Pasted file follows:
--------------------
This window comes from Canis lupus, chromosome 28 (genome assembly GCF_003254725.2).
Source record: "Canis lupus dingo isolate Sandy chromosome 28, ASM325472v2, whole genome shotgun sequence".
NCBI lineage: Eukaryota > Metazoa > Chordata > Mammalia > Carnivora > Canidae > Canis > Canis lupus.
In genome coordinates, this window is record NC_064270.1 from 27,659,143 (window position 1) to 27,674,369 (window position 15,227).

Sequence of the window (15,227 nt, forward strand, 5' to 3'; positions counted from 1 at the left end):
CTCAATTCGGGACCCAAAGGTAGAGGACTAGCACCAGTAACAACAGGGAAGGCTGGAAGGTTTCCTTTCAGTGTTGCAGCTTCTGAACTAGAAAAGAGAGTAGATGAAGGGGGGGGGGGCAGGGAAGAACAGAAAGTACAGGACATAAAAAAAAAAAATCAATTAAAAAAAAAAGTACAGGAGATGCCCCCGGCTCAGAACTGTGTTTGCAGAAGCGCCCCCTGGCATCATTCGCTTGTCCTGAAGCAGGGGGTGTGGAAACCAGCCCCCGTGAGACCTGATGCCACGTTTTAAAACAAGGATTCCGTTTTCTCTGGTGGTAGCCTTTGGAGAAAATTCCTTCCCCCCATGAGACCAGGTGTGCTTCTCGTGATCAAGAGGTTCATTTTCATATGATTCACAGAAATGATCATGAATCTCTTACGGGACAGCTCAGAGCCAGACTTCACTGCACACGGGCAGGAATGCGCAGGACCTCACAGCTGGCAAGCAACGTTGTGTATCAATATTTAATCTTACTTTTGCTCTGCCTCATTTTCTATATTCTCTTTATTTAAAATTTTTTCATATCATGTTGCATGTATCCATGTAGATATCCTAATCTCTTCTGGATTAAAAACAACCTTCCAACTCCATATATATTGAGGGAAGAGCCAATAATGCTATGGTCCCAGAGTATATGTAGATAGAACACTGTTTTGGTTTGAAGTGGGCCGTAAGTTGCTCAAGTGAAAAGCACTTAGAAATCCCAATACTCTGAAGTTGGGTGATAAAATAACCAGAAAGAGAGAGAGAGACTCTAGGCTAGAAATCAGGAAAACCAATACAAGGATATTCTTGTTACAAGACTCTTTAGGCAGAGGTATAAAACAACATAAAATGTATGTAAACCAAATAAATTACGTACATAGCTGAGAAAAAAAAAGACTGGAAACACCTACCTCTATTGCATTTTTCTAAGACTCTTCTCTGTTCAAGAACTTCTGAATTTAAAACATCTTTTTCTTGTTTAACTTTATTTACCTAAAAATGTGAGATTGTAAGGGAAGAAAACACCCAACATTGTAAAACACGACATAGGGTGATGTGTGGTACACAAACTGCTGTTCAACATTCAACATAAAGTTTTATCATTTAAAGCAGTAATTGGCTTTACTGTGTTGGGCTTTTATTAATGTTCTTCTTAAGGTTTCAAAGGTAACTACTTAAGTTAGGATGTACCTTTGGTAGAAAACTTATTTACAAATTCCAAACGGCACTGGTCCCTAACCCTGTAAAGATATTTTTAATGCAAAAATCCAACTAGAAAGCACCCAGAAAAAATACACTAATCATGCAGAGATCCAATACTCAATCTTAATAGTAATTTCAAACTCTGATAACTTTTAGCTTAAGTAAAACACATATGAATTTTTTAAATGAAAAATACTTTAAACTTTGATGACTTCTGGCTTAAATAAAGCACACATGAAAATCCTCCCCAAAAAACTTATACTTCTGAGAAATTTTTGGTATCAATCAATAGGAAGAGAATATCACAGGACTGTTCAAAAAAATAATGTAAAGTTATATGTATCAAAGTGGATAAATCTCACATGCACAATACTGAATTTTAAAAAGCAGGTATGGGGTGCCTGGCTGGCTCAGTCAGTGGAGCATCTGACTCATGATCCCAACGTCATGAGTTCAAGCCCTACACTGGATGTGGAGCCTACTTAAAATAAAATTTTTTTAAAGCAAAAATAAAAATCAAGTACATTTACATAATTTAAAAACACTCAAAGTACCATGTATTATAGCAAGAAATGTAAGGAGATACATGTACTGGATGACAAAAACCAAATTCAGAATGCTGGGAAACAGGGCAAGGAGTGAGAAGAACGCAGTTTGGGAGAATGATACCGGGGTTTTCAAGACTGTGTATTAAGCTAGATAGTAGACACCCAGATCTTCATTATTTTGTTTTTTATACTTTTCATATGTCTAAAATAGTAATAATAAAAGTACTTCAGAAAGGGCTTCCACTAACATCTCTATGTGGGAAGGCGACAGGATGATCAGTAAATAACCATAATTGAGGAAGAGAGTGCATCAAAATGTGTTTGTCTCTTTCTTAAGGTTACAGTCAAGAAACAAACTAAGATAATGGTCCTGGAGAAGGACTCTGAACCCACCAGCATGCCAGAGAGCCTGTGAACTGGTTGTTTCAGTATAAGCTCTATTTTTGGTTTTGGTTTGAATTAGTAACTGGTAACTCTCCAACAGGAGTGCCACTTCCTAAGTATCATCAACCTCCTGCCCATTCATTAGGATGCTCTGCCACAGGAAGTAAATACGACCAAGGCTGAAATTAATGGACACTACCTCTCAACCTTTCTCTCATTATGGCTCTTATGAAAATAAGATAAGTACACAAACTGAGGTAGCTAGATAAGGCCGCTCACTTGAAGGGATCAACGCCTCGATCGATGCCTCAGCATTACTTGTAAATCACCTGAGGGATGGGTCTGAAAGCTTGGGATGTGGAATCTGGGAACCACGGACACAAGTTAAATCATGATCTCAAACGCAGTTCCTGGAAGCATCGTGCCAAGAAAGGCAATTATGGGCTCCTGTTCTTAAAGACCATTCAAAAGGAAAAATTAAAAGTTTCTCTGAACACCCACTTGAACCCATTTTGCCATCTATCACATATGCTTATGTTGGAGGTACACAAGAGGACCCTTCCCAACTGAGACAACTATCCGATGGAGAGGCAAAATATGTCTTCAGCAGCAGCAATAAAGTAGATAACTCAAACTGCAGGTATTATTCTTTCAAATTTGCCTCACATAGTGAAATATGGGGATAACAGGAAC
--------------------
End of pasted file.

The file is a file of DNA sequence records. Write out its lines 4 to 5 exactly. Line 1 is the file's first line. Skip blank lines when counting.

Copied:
In genome coordinates, this window is record NC_064270.1 from 27,659,143 (window position 1) to 27,674,369 (window position 15,227).

Sequence of the window (15,227 nt, forward strand, 5' to 3'; positions counted from 1 at the left end):